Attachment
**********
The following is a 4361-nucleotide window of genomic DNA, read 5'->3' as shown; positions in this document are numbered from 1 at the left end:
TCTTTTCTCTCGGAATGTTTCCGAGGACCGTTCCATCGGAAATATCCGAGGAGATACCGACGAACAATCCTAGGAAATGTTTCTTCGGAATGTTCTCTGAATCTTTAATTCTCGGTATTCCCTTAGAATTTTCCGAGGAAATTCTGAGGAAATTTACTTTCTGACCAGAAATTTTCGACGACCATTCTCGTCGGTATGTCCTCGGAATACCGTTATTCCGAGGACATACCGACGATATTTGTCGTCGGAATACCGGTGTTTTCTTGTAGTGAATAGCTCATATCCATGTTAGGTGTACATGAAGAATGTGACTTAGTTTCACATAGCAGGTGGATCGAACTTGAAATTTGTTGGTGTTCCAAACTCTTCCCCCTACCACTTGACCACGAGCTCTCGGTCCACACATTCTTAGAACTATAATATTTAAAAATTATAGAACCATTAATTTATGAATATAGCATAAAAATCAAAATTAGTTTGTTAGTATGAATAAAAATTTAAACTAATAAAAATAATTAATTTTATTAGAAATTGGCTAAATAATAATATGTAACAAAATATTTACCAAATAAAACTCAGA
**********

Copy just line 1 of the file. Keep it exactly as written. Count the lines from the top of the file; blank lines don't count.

The following is a 4361-nucleotide window of genomic DNA, read 5'->3' as shown; positions in this document are numbered from 1 at the left end: